Expert Group Meeting on Mainstreaming Disability in Millennium Development Goals (MDGs) policies, processes and mechanisms: Development for All

results from the meeting and background documents here

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7 thoughts on “Expert Group Meeting on Mainstreaming Disability in Millennium Development Goals (MDGs) policies, processes and mechanisms: Development for All

  1. To start to think about it, I’d suggest we ask first what we think of models, the use of them, and how benigh or malign that use in society is. Along with that, it would be great to know what some disabled women think about it. I worry that were I a physically disabled woman, I’d be unhappy about it, for the suggestion that the acceptance of disabled women is conditional on their being otherwise physically what is considered perfect.

  2. jj,

    I have similar misgivings. I am not really comfortable with any modeling competition, so it is hard to feel any better about this one. Part of what I do find interesting is that for the most part, this seems to be about overcoming disability rather than accepting it. The seem to try to hide disability using artificial limbs etc, but then just deliberately show a glimpse of it.

  3. So the series this clip advertising claims to “challenge our ideas of beauty”. How might it do that in the context of women with bodies that depart, in various ways, from existing standards of bodily perfection? Well, it might show models that partially pass those standards, but then have some feature (a missing hand, a prosthetic leg) that one wouldn’t expect to see, given the norms that govern feminine beauty. That’s what the clip seems to do, and the natural question to ask is how do they handle this in the series itself? Anyone get BBC3?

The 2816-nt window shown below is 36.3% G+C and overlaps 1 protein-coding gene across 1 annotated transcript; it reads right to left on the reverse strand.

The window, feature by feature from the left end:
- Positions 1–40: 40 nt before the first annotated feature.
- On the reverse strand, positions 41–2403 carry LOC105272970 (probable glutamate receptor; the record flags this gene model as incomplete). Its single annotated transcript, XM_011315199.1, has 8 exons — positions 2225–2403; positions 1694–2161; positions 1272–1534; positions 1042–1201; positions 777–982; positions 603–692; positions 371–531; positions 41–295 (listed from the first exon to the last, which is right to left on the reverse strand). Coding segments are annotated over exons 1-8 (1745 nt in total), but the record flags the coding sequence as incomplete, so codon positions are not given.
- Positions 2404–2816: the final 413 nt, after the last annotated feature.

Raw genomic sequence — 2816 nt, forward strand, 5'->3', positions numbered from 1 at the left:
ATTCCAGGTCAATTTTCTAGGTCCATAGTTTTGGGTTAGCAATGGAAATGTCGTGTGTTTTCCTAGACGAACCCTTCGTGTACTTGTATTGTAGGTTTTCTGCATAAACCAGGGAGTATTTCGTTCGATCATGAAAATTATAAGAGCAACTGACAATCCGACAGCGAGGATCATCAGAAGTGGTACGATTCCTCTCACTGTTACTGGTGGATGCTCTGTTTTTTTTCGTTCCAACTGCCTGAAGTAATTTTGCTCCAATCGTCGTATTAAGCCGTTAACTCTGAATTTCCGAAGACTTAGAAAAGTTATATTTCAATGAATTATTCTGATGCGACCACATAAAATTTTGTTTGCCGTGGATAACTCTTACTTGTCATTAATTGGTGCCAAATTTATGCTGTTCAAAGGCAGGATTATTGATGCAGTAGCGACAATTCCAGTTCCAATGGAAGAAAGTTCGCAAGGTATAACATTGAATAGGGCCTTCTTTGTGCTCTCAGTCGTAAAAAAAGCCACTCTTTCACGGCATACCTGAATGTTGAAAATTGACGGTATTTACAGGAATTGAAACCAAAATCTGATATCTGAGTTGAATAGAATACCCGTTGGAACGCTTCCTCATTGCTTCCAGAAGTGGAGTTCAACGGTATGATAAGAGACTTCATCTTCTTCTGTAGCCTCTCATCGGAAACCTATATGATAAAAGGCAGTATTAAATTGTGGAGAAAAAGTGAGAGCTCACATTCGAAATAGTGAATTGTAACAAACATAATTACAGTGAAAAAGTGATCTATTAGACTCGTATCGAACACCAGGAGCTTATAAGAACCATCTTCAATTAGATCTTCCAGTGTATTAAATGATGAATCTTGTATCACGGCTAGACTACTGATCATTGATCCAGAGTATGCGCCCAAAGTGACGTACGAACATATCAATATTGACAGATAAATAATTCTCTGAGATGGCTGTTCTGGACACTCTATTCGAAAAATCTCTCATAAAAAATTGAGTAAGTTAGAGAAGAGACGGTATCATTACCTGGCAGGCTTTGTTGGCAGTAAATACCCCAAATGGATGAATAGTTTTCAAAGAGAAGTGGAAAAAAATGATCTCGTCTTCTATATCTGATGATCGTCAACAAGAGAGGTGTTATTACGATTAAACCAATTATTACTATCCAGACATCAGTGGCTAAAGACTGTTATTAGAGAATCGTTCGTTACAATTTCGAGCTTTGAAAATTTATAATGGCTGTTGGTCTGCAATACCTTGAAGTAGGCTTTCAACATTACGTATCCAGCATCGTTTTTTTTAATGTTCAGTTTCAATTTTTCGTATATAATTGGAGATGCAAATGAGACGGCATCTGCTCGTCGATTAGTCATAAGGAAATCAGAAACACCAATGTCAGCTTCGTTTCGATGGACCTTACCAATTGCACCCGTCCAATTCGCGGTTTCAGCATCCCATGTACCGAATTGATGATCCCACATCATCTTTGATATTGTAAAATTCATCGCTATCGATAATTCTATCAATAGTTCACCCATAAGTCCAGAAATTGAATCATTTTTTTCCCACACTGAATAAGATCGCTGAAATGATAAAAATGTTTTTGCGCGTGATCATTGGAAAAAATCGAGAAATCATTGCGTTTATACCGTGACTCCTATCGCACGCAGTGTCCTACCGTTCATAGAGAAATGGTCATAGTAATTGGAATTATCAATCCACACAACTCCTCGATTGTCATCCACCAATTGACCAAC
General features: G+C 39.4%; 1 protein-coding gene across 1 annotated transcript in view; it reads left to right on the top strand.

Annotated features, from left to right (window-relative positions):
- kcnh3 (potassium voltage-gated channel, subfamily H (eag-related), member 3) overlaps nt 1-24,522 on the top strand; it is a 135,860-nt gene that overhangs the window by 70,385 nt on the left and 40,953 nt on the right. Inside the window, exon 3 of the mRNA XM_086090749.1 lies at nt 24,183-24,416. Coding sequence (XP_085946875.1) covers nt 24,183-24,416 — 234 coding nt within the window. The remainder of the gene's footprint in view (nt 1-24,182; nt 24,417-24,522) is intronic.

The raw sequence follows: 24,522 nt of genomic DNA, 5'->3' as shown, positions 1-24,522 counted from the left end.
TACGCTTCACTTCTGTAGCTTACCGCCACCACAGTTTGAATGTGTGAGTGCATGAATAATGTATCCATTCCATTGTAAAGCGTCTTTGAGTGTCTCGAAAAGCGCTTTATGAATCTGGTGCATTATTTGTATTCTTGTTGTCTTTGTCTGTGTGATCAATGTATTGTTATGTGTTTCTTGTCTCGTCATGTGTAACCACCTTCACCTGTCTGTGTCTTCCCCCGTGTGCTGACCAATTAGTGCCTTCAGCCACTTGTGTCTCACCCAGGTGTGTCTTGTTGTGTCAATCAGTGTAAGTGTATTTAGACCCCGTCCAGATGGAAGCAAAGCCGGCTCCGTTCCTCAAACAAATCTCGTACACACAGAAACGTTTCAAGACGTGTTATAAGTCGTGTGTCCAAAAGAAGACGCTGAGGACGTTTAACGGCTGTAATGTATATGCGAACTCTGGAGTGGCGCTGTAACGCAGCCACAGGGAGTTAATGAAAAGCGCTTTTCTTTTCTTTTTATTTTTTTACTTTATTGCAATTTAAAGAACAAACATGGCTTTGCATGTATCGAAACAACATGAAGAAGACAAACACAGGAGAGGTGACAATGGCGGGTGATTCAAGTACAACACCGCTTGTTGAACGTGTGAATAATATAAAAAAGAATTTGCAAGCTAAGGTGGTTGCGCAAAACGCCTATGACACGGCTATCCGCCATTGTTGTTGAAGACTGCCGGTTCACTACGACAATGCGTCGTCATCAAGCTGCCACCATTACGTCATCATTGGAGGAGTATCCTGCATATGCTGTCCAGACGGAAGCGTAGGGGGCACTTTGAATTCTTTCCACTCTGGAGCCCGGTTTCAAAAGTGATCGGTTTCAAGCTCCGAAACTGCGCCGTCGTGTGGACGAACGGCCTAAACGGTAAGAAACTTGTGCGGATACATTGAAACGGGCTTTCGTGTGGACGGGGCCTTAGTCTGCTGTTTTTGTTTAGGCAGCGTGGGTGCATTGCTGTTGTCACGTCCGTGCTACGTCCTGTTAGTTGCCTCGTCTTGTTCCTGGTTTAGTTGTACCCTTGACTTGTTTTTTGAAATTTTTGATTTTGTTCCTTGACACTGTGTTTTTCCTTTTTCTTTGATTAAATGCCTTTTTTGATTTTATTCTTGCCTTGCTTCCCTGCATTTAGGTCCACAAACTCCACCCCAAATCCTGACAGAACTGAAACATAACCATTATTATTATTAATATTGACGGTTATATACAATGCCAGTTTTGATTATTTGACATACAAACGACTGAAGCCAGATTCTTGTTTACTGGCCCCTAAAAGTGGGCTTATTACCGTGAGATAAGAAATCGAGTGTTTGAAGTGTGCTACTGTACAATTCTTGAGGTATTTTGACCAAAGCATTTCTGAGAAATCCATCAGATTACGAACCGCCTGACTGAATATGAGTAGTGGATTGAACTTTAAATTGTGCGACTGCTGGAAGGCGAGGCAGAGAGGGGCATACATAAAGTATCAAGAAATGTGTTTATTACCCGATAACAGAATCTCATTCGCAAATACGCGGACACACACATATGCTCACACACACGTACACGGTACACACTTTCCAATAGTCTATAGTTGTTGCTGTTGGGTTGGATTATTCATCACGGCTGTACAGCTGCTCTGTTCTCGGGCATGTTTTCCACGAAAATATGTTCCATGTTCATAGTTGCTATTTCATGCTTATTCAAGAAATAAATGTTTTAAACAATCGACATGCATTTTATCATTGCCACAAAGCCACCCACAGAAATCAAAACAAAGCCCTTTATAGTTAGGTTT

I’m not sure about whether this series presents itself in terms of “overcoming disability” rather than “accepting it”, simply because there are glimpses rather than something more fetishistic or stare-worthy. For simply the juxtaposition of models approximating the standards of beauty for Norms with visible bodily impairment (or what many would take to be such) is enough to at least raise questions about those standards.

  4. Spirit,
    I’m not sure it is correct that “simply the juxtaposition of models approximating the standards of beauty for Norms with visible bodily impairment (or what many would take to be such) is enough to at least raise questions about those standards.” I probably should press you on what the questions are and for whom are they raised, but a simpler point might be that in fashion it is often enough the case that something not conforming to the admired standard gets included in order to reaffirm the admired standard. Models photographed in decrepit alleys at night do not tend to raise questions about spending ridiculous amounts of money on fashion, or at least they’re not supposed to and I doubt that for many they do do that..

  5. There’s clearly a double-take intended by those who made the clip–the series, who knows?–and the sorts of question I had in mind were these: Should it make a difference to judgments of beauty that a person has a visible disability”? What aesthetic reactions do we have to missing or replaced limbs or their parts, and why? What do “model standards” of beauty have to do with normal bodies? Is there a distinction between beauty and parabeauty (like that between the Olympics / Paralympics)?

    But maybe less credit is due: the BBC has just found a way to parasitize two debauched sets of desires in the name of increasing ratings–those focussed on glam beauty, and those that drove audiences to freak shows in times past.

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